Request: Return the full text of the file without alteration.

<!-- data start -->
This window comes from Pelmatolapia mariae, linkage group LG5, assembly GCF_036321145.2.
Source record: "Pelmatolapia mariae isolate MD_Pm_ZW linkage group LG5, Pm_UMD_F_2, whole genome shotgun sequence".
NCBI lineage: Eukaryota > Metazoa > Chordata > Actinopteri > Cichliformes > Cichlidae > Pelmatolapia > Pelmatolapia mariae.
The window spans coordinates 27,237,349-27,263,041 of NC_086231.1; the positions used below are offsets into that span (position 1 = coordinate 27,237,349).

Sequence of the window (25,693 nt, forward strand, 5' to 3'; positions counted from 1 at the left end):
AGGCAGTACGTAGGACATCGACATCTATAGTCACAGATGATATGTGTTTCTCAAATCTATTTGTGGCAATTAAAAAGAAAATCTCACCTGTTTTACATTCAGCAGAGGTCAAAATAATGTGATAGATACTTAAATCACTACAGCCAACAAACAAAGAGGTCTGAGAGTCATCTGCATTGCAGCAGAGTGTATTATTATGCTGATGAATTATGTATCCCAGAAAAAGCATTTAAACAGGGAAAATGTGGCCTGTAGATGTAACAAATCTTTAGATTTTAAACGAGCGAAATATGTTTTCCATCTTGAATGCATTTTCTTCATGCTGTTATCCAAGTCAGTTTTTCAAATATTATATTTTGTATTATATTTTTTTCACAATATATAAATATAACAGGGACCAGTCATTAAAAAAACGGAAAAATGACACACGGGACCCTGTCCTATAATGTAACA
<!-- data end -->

This window comes from Pelmatolapia mariae, linkage group LG5, assembly GCF_036321145.2.
Source record: "Pelmatolapia mariae isolate MD_Pm_ZW linkage group LG5, Pm_UMD_F_2, whole genome shotgun sequence".
NCBI lineage: Eukaryota > Metazoa > Chordata > Actinopteri > Cichliformes > Cichlidae > Pelmatolapia > Pelmatolapia mariae.
The window spans coordinates 27,237,349-27,263,041 of NC_086231.1; the positions used below are offsets into that span (position 1 = coordinate 27,237,349).

Sequence of the window (25,693 nt, forward strand, 5' to 3'; positions counted from 1 at the left end):
AGGCAGTACGTAGGACATCGACATCTATAGTCACAGATGATATGTGTTTCTCAAATCTATTTGTGGCAATTAAAAAGAAAATCTCACCTGTTTTACATTCAGCAGAGGTCAAAATAATGTGATAGATACTTAAATCACTACAGCCAACAAACAAAGAGGTCTGAGAGTCATCTGCATTGCAGCAGAGTGTATTATTATGCTGATGAATTATGTATCCCAGAAAAAGCATTTAAACAGGGAAAATGTGGCCTGTAGATGTAACAAATCTTTAGATTTTAAACGAGCGAAATATGTTTTCCATCTTGAATGCATTTTCTTCATGCTGTTATCCAAGTCAGTTTTTCAAATATTATATTTTGTATTATATTTTTTTCACAATATATAAATATAACAGGGACCAGTCATTAAAAAAACGGAAAAATGACACACGGGACCCTGTCCTATAATGTAACA